On the same line, batch cooking is a great way to save money – and ensure healthy family meals (especially on the days when you’re in a rush after work and school). Buy in bulk, cook up a storm and divide it down into meal sized portions for the freezer. Just don’t forget to label the containers to avoid freezer roulette!
Shop around if you can and make sensible swaps
There’s a huge difference on prices of goods between all the supermarkets. So, it can pay to shop around for your weekly shop. Everyone has their own opinion on where is cheapest, so we won’t add to the debate! What I do find though, is I spend more if it’s not my ‘regular’ supermarket – something about wandering the aisles of a shop I don’t usually go to!
Remember though, time is valuable too, so don’t panic if you don’t have spare time each week to trawl round different shops looking for the best prices. And remember you’ll be paying to travel between shops, so while you might save on a tin of beans, you’re spending more on petrol or bus fares.
If shopping around isn’t practical, swapping branded items for supermarket own is a great way to save pennies. There’s often very little (if any) difference in the taste, but a big difference to your wallet.
Don’t forget to join supermarket loyalty schemes too, as you’ll often find additional savings and special offers through them.
Swap your baths for a shower
Nothing quite beats a long soak in the bath after a hard day at work, but if you swap this for a quick shower, you’ll save money on your energy and water bills.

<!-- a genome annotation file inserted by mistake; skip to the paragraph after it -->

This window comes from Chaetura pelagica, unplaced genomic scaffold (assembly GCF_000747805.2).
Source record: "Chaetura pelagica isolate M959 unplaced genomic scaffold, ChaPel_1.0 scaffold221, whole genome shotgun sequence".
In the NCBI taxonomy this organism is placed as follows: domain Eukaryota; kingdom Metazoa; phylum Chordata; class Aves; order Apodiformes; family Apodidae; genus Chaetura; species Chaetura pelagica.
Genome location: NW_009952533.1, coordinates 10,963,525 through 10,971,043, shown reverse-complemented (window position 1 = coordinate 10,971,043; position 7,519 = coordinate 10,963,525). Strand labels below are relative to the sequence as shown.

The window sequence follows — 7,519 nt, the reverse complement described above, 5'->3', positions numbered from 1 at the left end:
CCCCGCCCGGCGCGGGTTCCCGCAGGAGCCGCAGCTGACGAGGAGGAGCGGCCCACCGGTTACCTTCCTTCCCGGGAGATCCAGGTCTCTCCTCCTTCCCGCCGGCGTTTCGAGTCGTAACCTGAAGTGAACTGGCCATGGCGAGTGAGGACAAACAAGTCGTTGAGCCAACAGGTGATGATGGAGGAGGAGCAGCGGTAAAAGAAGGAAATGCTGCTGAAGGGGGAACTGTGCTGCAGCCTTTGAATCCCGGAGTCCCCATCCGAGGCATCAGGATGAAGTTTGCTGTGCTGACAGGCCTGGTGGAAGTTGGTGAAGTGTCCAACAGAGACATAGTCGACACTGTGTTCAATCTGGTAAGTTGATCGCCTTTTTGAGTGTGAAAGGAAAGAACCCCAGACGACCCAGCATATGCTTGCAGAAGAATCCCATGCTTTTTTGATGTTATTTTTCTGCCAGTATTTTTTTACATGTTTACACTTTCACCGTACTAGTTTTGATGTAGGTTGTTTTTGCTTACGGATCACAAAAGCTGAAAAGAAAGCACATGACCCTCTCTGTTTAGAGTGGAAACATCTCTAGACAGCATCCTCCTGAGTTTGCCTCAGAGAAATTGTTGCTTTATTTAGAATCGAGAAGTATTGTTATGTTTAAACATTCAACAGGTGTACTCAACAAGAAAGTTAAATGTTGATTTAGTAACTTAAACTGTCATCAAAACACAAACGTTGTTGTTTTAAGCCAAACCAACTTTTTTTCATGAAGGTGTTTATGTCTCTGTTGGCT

And apparently the optimal time for showering is just 4 minutes to really make the most savings.
Switch appliances off when you have finished
We’re all conscious of rising energy bills – and while it may not seem very much, turning off lights and other electrical devices when you have finished with them will save pennies from your bills. There’s no need to have lights on in rooms when no one is in them, or the TV blaring if no one is watching.
And energy bills aside, it’s also a good habit to get into as it’s much better from an environmental point of view!
Cut your fuel costs
Although petrol prices have dropped a little from their recent highs, filling your car is still a huge drain on your finances.
So, think about your journeys. Do you need to use the car, or could you walk? Plan journeys too, so you do all your errands while you are out rather than nipping back and forth.
It’s always worth shopping around when you do need to fill up – use an online tool like Petrol Prices to find the cheapest place nearby to fill up – you could save up to £10 on a tank of petrol.